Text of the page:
District Challenges Random Drug Tests of Athletes

The conduction of random urine tests by the Wahkiakum district authorities on student athletes of middle and high school has been challenged by many parents in the State Supreme Court.  In a number of decisions at the state High Court, privacy rights were supported and the practice of conducting random tests was disallowed. Although privacy was protected in this state, the district was seized with the matter of ensuring that students do not abuse performance enhancing drugs (Ammons, 2007).

This procedure commenced in the month of October 1999 and any student athlete who is found to have consumed performance enhancing drugs is at risk of being dismissed from the team. In 2006, the Superior Court of Wahkiakum County, decided that such testing of students was permissible if all other methods had failed to reduce the consumption of such drugs. An appeal was made against this decision in the Supreme Court of the state. Some of the judges during the hearing of the case opined that in small towns if a student athlete was discovered to have failed a drug test, then such a failure would spread all over town.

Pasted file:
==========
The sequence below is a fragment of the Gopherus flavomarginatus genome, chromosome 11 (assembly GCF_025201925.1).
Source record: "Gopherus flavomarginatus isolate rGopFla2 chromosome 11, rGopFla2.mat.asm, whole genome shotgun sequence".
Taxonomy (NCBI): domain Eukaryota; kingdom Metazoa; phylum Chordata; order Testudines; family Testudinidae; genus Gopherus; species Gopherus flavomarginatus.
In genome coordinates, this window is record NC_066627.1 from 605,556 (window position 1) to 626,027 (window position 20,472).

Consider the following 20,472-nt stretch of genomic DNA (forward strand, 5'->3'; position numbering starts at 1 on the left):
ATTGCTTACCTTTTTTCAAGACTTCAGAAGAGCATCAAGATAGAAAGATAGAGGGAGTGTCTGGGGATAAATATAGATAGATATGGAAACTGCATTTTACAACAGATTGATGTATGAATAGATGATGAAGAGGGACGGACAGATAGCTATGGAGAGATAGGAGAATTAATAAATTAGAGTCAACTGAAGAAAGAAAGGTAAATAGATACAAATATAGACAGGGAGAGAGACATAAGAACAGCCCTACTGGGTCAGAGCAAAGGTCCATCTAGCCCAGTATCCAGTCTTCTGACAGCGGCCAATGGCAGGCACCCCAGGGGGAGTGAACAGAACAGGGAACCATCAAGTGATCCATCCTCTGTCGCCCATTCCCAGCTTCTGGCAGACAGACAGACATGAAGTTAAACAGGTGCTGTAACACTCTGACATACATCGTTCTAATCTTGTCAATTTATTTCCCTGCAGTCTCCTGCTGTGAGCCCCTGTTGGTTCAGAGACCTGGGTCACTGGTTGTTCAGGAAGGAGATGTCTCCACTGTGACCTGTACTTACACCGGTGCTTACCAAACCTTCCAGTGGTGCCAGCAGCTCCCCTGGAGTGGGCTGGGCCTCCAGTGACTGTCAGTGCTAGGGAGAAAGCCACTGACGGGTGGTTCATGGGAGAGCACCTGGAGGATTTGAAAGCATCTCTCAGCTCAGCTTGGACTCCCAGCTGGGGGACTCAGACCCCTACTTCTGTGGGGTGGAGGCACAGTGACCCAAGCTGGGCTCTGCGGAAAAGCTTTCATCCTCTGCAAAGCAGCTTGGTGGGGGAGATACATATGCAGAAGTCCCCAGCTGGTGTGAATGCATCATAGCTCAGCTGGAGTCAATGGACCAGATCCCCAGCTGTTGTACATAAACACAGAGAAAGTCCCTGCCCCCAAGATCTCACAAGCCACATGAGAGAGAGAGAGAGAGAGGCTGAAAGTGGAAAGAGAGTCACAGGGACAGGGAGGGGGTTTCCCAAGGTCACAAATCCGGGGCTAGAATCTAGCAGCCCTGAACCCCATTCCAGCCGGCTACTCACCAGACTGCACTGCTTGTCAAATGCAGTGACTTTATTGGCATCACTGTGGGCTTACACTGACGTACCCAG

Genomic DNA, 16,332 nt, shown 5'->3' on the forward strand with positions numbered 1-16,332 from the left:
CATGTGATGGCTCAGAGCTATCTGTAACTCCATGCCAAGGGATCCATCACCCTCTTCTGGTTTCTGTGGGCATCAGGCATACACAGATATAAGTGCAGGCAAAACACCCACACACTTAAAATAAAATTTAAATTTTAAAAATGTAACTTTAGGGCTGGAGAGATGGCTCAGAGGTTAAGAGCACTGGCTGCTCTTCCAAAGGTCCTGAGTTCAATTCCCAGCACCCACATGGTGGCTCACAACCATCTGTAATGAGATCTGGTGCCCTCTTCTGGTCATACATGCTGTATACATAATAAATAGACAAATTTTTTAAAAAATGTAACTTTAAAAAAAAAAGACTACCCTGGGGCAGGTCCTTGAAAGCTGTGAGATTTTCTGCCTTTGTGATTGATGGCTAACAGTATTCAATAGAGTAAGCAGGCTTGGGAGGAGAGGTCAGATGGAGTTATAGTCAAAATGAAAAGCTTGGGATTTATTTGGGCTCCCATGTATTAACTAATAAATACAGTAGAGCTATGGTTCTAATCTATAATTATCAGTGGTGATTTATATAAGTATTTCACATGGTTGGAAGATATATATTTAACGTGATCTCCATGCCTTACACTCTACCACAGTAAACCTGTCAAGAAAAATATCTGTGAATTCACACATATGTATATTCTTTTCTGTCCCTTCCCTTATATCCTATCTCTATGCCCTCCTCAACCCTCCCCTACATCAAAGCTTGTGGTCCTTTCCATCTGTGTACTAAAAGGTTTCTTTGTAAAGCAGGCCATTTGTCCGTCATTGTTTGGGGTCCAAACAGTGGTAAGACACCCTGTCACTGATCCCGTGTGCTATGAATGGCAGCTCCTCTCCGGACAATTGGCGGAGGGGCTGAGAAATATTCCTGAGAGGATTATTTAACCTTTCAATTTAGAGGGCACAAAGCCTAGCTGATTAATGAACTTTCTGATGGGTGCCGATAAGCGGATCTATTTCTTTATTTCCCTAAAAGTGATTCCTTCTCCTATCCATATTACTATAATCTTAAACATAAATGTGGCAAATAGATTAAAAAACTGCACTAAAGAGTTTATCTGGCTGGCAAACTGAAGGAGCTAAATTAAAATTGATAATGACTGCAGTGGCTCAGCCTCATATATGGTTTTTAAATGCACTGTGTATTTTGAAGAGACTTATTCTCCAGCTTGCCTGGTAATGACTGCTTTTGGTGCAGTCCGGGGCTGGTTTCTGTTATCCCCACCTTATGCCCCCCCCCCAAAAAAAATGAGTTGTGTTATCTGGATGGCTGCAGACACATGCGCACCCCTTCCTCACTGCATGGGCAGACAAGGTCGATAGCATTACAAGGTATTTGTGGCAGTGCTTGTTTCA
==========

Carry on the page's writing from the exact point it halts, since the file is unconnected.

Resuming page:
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Moreover, several of the judges closely questioned the concerned lawyers, in an effort to garner greater details of the procedure being adopted by the district authorities. The gravity of the situation can be gauged from the fact that the American Civil Liberties Union has taken become a party to this dispute, in order to bring to an end this testing procedure (Ammons, 2007).The situation obtaining in some of the districts like Olympia, North Thurston, Shelton and Tumwater was that there were no such tests being conducted.

One of the high school athletic directors stated that they had never conducted such a test on any student. The athletes in these districts have become signatories to an athletic code that proscribes the consumption of performance enhancing drugs. The authorities conduct a drug test on students who arouse reasonable suspicion of having consumed drugs. This is a far cry from the high handedness of the Wahkiakum district authorities (Ammons, 2007).ReferencesAmmons, D.

(2007, May 9). District challenges random drug tests of athletes. Retrieved May 15, 2007,from The Olympian Online: http://www.theolympian.com/130/story/101366.html